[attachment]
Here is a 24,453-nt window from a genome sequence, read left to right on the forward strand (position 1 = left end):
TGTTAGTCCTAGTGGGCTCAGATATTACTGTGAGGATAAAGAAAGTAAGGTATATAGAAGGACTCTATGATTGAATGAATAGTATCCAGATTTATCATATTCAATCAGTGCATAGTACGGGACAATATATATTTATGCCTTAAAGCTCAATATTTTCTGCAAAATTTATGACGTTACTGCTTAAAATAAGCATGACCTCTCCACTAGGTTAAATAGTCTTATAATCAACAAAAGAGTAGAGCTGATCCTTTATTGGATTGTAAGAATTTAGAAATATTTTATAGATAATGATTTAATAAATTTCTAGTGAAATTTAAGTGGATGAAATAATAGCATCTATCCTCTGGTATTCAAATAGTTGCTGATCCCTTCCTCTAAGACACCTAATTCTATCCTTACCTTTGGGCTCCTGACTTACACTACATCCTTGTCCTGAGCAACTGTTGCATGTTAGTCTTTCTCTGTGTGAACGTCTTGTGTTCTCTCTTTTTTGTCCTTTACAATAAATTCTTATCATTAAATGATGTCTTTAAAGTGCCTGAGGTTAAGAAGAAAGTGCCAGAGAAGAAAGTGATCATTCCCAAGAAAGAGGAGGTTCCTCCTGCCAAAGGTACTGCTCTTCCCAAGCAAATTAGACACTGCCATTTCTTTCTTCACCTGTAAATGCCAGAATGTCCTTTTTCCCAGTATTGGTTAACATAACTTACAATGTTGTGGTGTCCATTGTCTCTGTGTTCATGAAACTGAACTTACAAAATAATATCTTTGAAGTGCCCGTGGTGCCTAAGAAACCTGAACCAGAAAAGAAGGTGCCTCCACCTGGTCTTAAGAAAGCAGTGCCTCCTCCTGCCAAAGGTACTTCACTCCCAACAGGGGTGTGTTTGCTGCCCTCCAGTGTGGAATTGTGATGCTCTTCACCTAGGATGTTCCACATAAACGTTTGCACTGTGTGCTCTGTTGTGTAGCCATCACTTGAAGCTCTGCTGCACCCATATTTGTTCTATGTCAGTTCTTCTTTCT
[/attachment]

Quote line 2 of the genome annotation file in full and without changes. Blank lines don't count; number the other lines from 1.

TGTTAGTCCTAGTGGGCTCAGATATTACTGTGAGGATAAAGAAAGTAAGGTATATAGAAGGACTCTATGATTGAATGAATAGTATCCAGATTTATCATATTCAATCAGTGCATAGTACGGGACAATATATATTTATGCCTTAAAGCTCAATATTTTCTGCAAAATTTATGACGTTACTGCTTAAAATAAGCATGACCTCTCCACTAGGTTAAATAGTCTTATAATCAACAAAAGAGTAGAGCTGATCCTTTATTGGATTGTAAGAATTTAGAAATATTTTATAGATAATGATTTAATAAATTTCTAGTGAAATTTAAGTGGATGAAATAATAGCATCTATCCTCTGGTATTCAAATAGTTGCTGATCCCTTCCTCTAAGACACCTAATTCTATCCTTACCTTTGGGCTCCTGACTTACACTACATCCTTGTCCTGAGCAACTGTTGCATGTTAGTCTTTCTCTGTGTGAACGTCTTGTGTTCTCTCTTTTTTGTCCTTTACAATAAATTCTTATCATTAAATGATGTCTTTAAAGTGCCTGAGGTTAAGAAGAAAGTGCCAGAGAAGAAAGTGATCATTCCCAAGAAAGAGGAGGTTCCTCCTGCCAAAGGTACTGCTCTTCCCAAGCAAATTAGACACTGCCATTTCTTTCTTCACCTGTAAATGCCAGAATGTCCTTTTTCCCAGTATTGGTTAACATAACTTACAATGTTGTGGTGTCCATTGTCTCTGTGTTCATGAAACTGAACTTACAAAATAATATCTTTGAAGTGCCCGTGGTGCCTAAGAAACCTGAACCAGAAAAGAAGGTGCCTCCACCTGGTCTTAAGAAAGCAGTGCCTCCTCCTGCCAAAGGTACTTCACTCCCAACAGGGGTGTGTTTGCTGCCCTCCAGTGTGGAATTGTGATGCTCTTCACCTAGGATGTTCCACATAAACGTTTGCACTGTGTGCTCTGTTGTGTAGCCATCACTTGAAGCTCTGCTGCACCCATATTTGTTCTATGTCAGTTCTTCTTTCT